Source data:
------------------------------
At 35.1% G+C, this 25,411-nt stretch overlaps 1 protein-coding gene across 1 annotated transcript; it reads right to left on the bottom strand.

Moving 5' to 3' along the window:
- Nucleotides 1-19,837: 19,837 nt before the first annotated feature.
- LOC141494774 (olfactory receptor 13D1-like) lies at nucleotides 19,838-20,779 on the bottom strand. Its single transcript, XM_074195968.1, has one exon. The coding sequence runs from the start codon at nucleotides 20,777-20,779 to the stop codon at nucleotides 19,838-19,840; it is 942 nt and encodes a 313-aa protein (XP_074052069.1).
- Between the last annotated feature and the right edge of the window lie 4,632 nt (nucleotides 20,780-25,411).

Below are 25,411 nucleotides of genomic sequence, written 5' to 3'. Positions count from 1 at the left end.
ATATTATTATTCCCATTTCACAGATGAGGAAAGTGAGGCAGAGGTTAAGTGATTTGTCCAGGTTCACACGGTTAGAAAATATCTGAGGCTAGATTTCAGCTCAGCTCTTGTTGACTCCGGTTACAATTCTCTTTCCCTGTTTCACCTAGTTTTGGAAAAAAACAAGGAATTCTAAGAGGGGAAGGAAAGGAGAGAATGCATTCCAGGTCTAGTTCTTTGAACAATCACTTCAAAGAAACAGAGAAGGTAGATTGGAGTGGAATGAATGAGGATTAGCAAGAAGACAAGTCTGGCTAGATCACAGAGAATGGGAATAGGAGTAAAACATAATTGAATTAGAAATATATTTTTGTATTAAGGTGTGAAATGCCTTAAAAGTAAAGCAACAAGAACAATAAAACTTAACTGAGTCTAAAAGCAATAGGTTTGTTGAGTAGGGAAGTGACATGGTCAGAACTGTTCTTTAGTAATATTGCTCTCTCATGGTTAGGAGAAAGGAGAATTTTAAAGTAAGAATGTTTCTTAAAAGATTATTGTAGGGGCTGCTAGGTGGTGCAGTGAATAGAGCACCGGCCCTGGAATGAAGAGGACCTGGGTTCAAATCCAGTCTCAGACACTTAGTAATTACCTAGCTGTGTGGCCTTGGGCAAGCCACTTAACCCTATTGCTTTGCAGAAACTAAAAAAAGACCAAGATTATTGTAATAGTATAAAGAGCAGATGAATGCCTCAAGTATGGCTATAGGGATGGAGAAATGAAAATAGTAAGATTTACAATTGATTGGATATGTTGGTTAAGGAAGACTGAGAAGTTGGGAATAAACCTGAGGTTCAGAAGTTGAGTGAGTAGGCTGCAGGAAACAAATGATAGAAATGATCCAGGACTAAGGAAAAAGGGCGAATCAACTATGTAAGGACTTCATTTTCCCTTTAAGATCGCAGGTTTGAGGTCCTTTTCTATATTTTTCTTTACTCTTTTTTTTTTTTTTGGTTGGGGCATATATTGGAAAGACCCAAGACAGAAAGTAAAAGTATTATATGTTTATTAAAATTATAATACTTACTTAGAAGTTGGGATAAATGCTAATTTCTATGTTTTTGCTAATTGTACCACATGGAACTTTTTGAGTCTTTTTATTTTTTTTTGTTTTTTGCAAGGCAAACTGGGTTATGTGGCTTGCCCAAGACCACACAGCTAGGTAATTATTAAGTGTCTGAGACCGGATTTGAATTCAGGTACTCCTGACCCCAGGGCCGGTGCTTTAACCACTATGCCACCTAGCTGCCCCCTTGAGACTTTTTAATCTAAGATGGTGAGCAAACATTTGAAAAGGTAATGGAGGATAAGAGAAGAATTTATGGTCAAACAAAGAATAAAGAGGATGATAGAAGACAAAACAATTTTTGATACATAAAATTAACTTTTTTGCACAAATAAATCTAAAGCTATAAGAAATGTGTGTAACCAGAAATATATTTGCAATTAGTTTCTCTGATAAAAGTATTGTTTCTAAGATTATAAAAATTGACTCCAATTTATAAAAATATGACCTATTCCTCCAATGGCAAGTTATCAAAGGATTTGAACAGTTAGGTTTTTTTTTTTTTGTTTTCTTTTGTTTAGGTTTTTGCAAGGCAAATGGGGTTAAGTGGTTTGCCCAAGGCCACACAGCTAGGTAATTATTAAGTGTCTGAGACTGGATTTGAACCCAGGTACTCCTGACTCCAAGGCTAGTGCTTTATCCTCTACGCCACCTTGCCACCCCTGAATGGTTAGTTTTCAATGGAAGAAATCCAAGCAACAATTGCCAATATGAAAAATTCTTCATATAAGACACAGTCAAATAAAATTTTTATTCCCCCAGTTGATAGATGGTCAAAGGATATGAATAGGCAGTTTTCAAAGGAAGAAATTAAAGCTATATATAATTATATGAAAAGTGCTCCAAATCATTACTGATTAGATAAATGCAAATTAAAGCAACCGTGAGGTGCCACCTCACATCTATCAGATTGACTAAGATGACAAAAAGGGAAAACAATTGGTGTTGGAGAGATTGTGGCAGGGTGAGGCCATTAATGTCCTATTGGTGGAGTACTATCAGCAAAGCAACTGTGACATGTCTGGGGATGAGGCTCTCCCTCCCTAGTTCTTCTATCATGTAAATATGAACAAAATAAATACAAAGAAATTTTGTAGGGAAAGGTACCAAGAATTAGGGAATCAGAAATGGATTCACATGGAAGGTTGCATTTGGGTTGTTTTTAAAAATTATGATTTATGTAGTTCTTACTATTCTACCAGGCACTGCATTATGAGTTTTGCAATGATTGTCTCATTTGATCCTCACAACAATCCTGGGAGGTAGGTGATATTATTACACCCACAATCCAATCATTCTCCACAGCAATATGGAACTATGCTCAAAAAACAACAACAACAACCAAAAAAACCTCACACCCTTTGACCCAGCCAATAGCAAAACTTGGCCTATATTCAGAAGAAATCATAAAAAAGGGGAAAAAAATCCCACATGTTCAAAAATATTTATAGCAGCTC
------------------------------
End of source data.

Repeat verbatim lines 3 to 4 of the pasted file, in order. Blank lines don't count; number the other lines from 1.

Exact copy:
- Nucleotides 1-19,837: 19,837 nt before the first annotated feature.
- LOC141494774 (olfactory receptor 13D1-like) lies at nucleotides 19,838-20,779 on the bottom strand. Its single transcript, XM_074195968.1, has one exon. The coding sequence runs from the start codon at nucleotides 20,777-20,779 to the stop codon at nucleotides 19,838-19,840; it is 942 nt and encodes a 313-aa protein (XP_074052069.1).